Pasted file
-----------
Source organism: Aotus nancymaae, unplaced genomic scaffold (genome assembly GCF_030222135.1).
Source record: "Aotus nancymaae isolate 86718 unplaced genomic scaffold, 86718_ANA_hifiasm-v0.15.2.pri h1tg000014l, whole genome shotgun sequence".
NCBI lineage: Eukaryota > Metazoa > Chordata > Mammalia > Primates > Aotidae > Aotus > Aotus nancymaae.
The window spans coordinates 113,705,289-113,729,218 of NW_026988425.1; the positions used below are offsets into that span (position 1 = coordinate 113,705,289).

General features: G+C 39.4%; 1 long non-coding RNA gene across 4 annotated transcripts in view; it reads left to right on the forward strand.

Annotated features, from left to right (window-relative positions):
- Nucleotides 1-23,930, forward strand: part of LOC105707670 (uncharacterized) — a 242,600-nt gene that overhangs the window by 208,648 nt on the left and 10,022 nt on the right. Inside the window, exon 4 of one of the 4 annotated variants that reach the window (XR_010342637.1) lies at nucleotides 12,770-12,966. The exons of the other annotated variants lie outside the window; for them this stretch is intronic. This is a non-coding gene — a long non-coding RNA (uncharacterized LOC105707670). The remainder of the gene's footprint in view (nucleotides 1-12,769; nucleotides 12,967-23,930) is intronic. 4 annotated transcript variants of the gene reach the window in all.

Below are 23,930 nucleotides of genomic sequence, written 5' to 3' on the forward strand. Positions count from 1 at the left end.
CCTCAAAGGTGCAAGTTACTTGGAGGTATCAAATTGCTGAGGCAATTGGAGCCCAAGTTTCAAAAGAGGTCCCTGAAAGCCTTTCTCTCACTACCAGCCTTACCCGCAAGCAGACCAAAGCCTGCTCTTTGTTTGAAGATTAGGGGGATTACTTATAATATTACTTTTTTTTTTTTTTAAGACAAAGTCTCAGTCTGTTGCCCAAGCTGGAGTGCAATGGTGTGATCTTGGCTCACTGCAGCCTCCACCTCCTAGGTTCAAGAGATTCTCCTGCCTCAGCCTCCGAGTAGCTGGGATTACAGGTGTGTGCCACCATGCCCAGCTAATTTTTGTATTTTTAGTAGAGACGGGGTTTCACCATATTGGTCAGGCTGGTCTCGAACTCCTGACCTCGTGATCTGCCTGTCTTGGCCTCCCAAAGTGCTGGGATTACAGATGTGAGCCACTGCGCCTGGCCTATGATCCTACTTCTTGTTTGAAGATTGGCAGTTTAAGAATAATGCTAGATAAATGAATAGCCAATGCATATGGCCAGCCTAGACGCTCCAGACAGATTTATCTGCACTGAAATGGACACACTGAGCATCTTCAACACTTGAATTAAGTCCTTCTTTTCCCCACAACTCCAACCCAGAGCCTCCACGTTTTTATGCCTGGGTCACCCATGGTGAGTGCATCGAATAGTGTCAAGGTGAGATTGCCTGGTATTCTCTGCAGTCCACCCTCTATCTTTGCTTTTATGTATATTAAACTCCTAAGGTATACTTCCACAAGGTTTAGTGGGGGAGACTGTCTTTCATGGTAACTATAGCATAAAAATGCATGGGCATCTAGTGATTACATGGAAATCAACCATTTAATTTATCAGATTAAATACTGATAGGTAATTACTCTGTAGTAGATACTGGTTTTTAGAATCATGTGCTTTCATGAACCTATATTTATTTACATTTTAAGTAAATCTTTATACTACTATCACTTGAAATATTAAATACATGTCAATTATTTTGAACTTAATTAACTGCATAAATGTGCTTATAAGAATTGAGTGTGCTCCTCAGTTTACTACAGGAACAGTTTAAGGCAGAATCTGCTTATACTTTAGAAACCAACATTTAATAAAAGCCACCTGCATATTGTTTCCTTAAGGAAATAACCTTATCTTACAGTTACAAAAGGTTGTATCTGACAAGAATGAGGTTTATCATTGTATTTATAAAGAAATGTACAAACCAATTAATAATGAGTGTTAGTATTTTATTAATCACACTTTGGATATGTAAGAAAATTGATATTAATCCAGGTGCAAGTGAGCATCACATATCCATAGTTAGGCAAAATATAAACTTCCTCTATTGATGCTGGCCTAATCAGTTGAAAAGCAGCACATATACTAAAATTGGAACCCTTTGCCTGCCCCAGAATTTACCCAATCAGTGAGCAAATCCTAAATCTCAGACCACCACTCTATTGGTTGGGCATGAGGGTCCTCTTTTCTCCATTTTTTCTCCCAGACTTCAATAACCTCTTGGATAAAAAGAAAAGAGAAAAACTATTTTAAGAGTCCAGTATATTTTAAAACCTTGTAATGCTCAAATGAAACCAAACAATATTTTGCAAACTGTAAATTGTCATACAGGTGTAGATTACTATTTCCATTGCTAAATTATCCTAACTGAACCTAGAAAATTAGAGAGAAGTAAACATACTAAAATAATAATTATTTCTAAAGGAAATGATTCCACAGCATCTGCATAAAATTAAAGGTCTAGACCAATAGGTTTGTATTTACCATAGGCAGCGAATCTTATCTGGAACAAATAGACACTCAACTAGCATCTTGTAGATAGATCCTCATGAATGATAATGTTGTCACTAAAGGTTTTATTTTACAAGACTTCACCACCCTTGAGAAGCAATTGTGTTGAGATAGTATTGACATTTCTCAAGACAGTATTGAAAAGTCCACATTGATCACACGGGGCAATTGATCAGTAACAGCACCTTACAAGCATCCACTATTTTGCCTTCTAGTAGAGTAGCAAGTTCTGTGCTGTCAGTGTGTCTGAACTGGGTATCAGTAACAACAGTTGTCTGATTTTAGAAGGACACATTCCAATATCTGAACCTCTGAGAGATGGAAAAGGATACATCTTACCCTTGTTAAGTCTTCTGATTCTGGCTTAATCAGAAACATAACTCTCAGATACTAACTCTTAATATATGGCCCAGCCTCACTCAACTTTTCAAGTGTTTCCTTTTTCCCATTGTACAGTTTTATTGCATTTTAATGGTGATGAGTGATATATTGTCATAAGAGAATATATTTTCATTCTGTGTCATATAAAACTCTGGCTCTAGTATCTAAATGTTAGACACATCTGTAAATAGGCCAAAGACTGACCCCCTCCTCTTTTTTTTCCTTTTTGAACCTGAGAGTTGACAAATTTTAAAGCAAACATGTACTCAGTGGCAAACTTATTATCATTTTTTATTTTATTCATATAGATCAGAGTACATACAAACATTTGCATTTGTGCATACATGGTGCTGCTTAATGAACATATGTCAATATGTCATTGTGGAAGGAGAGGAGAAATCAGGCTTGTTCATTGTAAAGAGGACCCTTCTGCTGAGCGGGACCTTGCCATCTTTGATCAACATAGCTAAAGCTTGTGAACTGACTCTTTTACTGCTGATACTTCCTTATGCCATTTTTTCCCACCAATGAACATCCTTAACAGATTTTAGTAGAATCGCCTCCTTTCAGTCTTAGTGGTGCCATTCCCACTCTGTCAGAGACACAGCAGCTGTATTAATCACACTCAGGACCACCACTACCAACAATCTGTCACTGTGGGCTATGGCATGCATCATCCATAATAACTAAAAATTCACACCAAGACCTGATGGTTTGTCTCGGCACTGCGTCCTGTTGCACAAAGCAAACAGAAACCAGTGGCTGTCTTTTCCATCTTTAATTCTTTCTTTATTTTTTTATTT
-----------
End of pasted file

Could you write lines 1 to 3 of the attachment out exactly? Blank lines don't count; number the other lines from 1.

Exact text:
Source organism: Aotus nancymaae, unplaced genomic scaffold (genome assembly GCF_030222135.1).
Source record: "Aotus nancymaae isolate 86718 unplaced genomic scaffold, 86718_ANA_hifiasm-v0.15.2.pri h1tg000014l, whole genome shotgun sequence".
NCBI lineage: Eukaryota > Metazoa > Chordata > Mammalia > Primates > Aotidae > Aotus > Aotus nancymaae.